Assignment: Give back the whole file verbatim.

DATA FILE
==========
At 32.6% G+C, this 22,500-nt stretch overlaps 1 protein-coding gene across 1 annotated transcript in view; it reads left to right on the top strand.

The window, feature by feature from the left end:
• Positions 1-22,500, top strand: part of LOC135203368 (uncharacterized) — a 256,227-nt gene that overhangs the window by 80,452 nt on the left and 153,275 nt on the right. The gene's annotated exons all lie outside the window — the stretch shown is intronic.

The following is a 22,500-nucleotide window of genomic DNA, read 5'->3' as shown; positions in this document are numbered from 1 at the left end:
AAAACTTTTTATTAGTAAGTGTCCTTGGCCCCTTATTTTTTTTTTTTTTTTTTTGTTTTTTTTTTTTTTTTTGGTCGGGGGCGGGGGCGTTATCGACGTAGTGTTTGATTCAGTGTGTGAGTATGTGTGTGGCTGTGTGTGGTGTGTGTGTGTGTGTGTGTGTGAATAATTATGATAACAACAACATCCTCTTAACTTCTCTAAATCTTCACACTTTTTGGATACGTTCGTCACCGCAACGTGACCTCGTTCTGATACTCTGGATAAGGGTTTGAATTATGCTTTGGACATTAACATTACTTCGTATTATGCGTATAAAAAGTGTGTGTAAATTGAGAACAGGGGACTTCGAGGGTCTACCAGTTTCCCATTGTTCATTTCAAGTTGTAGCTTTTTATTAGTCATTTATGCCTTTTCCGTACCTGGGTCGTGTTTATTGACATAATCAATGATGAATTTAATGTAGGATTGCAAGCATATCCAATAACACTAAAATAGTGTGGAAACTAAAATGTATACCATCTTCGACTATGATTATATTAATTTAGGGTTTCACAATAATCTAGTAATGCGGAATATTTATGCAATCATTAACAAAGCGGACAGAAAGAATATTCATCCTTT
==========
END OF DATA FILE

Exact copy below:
At 32.6% G+C, this 22,500-nt stretch overlaps 1 protein-coding gene across 1 annotated transcript in view; it reads left to right on the top strand.

The window, feature by feature from the left end:
• Positions 1-22,500, top strand: part of LOC135203368 (uncharacterized) — a 256,227-nt gene that overhangs the window by 80,452 nt on the left and 153,275 nt on the right. The gene's annotated exons all lie outside the window — the stretch shown is intronic.

The following is a 22,500-nucleotide window of genomic DNA, read 5'->3' as shown; positions in this document are numbered from 1 at the left end:
AAAACTTTTTATTAGTAAGTGTCCTTGGCCCCTTATTTTTTTTTTTTTTTTTTTGTTTTTTTTTTTTTTTTTGGTCGGGGGCGGGGGCGTTATCGACGTAGTGTTTGATTCAGTGTGTGAGTATGTGTGTGGCTGTGTGTGGTGTGTGTGTGTGTGTGTGTGTGAATAATTATGATAACAACAACATCCTCTTAACTTCTCTAAATCTTCACACTTTTTGGATACGTTCGTCACCGCAACGTGACCTCGTTCTGATACTCTGGATAAGGGTTTGAATTATGCTTTGGACATTAACATTACTTCGTATTATGCGTATAAAAAGTGTGTGTAAATTGAGAACAGGGGACTTCGAGGGTCTACCAGTTTCCCATTGTTCATTTCAAGTTGTAGCTTTTTATTAGTCATTTATGCCTTTTCCGTACCTGGGTCGTGTTTATTGACATAATCAATGATGAATTTAATGTAGGATTGCAAGCATATCCAATAACACTAAAATAGTGTGGAAACTAAAATGTATACCATCTTCGACTATGATTATATTAATTTAGGGTTTCACAATAATCTAGTAATGCGGAATATTTATGCAATCATTAACAAAGCGGACAGAAAGAATATTCATCCTTT